Lucius Cornelius Alexander Polyhistor ( Αλέξανδρος Πολυΐστορας, Αλέξανδρος ο Πολυίστωρ ) (105-35 BC) was a Greek scholar who was enslaved by the Romans during the war of Sulla and taken to Rome as a tutor. After his release, he continued to live in Italy as a Roman citizen. He was so productive a writer that he earned the surname ‘’polyhistor’’. The majority of his writings are now lost, but the fragments that remain shed valuable light on antiquarian and eastern Mediterranean subjects. Alexander's most important treatise consisted of 42 books of historical and geographical accounts of nearly all the countries of the ancient world. His other notable work is about the Jews; it reproduces in paraphrase relevant excerpts from Jewish writers, of whom otherwise nothing would be known. One of Alexander’s students was Gaius Julius Hyginus, Latin author, scholar and friend of Ovid, who was appointed by Augustus to be superintendent of the Palatine library. As a philosopher, Alexander Polyhistor wrote Philosophers’ Successions, mentioned several times by Diogenes Laertius in his Lives and Opinions of Eminent Philosophers. From what Laertius describes or paraphrases in his work, Alexander recorded various thoughts (on contradictions, fate, life, soul and its parts, perfect figures), and different curiosities (such as do not eat beans).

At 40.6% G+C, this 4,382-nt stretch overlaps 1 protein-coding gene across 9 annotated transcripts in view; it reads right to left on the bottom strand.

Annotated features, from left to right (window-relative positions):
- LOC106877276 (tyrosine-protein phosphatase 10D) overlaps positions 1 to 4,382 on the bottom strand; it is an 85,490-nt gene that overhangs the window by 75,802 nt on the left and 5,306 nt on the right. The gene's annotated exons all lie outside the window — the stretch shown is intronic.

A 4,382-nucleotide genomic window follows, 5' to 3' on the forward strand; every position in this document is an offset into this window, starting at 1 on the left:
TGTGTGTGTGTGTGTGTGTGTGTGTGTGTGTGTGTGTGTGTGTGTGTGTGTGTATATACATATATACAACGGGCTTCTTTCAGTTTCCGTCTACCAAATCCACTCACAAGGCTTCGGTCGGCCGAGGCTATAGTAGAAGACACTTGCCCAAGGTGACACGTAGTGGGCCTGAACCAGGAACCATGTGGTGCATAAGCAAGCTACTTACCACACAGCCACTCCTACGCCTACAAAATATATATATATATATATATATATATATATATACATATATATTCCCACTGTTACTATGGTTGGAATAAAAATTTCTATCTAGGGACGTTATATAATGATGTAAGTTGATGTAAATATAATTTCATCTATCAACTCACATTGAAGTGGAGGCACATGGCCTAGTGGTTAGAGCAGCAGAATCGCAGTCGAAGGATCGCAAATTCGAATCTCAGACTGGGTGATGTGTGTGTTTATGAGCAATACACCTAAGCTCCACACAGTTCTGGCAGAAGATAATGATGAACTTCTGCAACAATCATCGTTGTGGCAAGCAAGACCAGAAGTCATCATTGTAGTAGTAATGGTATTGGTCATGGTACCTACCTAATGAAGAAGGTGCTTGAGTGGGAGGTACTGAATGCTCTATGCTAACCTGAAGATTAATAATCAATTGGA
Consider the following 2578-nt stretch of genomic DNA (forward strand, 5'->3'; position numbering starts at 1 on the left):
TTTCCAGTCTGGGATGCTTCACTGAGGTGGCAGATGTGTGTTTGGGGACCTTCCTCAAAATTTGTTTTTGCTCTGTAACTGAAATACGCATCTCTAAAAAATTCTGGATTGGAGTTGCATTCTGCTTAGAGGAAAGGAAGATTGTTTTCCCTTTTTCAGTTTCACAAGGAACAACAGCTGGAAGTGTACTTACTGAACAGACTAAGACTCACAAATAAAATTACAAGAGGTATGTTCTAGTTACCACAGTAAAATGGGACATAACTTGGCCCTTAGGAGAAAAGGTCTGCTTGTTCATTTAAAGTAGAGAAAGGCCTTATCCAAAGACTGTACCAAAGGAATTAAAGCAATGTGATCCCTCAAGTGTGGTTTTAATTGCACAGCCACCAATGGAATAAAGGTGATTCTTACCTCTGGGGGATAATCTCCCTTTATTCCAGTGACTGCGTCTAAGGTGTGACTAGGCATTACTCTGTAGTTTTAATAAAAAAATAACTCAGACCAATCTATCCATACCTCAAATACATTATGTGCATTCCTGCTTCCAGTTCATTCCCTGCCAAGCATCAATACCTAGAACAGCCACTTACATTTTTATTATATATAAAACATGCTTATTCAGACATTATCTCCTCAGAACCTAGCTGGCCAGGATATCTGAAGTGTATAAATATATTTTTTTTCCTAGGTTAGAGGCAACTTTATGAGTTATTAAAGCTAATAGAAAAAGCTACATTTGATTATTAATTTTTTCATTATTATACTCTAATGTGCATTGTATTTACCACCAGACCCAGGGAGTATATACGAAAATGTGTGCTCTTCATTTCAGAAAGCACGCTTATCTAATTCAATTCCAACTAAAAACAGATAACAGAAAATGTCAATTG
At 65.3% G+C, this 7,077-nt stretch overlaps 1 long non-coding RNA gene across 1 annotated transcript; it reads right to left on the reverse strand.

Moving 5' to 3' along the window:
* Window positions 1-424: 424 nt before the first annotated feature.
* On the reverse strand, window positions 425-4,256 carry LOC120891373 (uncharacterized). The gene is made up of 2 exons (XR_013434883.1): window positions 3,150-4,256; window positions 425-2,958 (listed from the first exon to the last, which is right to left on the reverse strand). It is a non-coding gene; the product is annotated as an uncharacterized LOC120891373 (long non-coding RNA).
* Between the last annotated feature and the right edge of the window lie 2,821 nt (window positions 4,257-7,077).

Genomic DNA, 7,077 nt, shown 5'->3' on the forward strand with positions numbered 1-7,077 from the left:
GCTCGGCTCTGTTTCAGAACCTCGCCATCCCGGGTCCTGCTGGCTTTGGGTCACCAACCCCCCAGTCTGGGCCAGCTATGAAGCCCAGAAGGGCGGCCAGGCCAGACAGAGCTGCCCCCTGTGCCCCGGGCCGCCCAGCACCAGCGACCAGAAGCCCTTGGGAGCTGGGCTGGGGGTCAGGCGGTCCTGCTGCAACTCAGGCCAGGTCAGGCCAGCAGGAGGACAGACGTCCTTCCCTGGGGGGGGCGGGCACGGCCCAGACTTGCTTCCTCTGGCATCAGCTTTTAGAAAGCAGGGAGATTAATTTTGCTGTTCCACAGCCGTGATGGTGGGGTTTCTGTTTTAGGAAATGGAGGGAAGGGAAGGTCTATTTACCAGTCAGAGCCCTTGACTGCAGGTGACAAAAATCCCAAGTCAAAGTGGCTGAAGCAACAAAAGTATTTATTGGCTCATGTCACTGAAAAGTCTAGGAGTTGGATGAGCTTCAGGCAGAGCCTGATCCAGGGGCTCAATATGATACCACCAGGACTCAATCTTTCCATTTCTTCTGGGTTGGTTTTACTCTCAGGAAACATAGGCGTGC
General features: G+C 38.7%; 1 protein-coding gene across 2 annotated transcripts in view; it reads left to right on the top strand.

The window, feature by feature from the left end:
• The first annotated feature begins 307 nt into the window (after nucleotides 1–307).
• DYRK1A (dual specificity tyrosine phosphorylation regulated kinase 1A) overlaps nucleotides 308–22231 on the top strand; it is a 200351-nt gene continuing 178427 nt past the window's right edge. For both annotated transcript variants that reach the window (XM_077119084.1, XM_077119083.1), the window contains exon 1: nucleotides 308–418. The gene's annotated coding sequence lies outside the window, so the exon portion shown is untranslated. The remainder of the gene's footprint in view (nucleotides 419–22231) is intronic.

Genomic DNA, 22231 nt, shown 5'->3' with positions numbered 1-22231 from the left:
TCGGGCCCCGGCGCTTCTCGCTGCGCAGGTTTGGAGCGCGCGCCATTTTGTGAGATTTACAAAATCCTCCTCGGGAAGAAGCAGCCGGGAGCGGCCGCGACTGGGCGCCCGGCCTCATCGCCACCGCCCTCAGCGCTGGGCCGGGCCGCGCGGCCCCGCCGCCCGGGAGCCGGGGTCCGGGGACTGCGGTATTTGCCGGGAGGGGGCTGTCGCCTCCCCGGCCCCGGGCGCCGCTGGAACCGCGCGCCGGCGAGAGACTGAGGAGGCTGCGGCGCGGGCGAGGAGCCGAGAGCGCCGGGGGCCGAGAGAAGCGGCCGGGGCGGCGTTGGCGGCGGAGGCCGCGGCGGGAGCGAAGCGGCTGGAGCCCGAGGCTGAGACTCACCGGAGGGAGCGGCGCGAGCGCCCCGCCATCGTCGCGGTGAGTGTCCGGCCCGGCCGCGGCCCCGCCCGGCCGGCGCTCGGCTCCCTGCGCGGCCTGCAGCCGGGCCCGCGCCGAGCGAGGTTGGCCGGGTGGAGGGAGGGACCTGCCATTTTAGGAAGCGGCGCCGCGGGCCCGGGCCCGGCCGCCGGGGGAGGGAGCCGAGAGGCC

Life and Works (http://www.tmth.edu.gr/en/aet/3/4.html)
Example of Alexander's Work (http://www.sacred-texts.com/cla/af/af02.htm)
This article incorporates text from the public domain 1911 Encyclopædia Britannica.
Medieval Greece / Byzantine Empire
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